Emirati art makes a splash

UAE-born artist Maisoon Al Saleh is looking to make artistic waves


As Maisoon Al Saleh clearly knows, it pays to think outside the box in the art world. Aged just 23, she’s already grabbed the attention of the region’s culture fans, with her slightly unsettling, morbid-looking, skeletal portraits one of the biggest talking points of groundbreaking show Emirati Expressions. Encouraged by the show’s success, the young Emirati is pushing the boundaries further for her latest project, which sees her heading underwater to create her most innovative work yet.

So, underwater art – how does that work?
I’m the first Emirati to create artwork underwater. I got my scuba-diving licence back in May last year, just so I could work on this particular project. I use a canvas that is treated in a special way to make it water-resistant, and therefore a lot easier to work with under the sea. On this, I use a kind of crayon to make my marks. I had a lot of difficulty when I first started – I kept moving from side to side because of the movement of the water. When I was training to get my scuba licence, my trainer kept helping me to stabilise myself. So I had about two months of underwater training before I actually started creating any art.

What sort of images do you create?
There are about five boats and an aeroplane sunken in the Gulf region. So I dive to the sites of these wrecks and create work based around the events that have happened at these particular places. For example, there’s a boat called Titanic Al Khaleej that sunk in Abu Dhabi, I think in 1986, and nearly 200 people died.

Before your underwater work, a lot of your art depicted human figures in skeletal form. Is this something you’ve left behind?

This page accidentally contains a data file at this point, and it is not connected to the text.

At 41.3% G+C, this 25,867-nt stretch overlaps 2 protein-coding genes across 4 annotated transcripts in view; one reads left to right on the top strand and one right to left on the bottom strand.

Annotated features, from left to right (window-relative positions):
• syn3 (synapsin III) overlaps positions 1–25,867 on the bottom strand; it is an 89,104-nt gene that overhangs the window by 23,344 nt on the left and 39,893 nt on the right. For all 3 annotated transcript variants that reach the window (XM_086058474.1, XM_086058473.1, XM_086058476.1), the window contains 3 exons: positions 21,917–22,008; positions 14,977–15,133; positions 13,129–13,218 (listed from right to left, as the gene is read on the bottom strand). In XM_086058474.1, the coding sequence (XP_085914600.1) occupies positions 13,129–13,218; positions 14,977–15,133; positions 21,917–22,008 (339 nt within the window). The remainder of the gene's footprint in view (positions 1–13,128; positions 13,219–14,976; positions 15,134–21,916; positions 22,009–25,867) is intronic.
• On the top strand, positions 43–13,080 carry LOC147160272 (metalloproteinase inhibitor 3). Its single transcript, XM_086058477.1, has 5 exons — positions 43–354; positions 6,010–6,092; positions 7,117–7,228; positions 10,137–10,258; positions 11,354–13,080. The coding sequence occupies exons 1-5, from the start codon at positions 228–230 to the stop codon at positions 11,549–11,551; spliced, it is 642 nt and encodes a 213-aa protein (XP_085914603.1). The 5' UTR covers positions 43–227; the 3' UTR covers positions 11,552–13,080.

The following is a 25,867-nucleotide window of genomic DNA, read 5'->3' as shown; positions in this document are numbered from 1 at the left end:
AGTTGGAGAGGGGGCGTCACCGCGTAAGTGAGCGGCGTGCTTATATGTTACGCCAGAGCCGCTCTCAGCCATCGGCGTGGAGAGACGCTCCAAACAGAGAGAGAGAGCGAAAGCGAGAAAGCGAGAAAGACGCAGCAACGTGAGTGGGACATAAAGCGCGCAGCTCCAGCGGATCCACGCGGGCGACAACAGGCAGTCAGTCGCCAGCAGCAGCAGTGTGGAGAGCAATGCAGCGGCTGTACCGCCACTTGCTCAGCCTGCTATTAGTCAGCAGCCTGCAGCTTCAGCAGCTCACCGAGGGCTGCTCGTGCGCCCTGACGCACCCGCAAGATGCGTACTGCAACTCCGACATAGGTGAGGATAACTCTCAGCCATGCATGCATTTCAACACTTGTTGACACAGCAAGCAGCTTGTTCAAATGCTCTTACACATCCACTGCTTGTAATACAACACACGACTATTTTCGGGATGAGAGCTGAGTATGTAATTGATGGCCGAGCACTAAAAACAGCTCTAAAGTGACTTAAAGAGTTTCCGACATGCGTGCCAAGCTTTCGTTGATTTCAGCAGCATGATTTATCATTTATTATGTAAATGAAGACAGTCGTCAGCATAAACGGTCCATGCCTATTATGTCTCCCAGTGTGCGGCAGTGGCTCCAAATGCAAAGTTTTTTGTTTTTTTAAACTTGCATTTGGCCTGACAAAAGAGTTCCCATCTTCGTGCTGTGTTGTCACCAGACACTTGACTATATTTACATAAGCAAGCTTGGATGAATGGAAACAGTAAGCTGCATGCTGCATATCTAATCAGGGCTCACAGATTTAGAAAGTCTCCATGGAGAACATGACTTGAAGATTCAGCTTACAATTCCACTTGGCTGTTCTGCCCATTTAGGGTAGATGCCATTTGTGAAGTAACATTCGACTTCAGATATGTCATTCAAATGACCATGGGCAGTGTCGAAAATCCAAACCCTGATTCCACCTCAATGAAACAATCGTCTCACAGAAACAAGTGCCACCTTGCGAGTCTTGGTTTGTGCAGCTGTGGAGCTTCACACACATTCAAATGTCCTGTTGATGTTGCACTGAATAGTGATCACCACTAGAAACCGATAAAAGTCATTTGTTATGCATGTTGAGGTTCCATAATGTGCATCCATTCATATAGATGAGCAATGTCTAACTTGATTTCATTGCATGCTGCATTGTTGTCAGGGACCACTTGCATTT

No, not at all – the underwater series is actually the same sort of thing. But while the first series was in black and white, the underwater series is going to be in colour, based on the colour of the reefs in the region. The other difference between the underwater work and my older work is that the figures in the current series have a sort of transparent skin on top of the skeletons.

How healthy would you say the art scene is in the UAE? Are there enough Emirati artists making their voices heard?
Yes – we’re having Emirati Expressions [starting October 19 at Manarat Al Saadiyat] in Abu Dhabi very soon! Sadly, I won’t be participating in it this time, since it’s focused on digital artwork and photography. But the last show [held at Gallery One in early 2009] was great. People really didn’t suspect that I was the artist when they were passing by – I was standing by my work and they would just pass by me, then I would tell them that I was the artist and they would say like, ‘I can’t believe it, you look so young!’ Also, people kept walking closer to the artwork and backing away from it – my work was acrylic on canvas but they thought it was photography! When you get really close to the canvas you can see the brushstrokes.

What is your ultimate ambition as an artist? Is there any one thing you want to achieve more than anything else?
I’m documenting the history that’s happening in the Emirates. At the same time, I want to send out a message to future generations to learn more about what’s happening around us. Every piece of my artwork reflects a story that has happened in reality.
Keep your eye on Time Out Abu Dhabi or visit our website www.timeoutabudhabi.com for news of Maisoon’s upcoming exhibitions.

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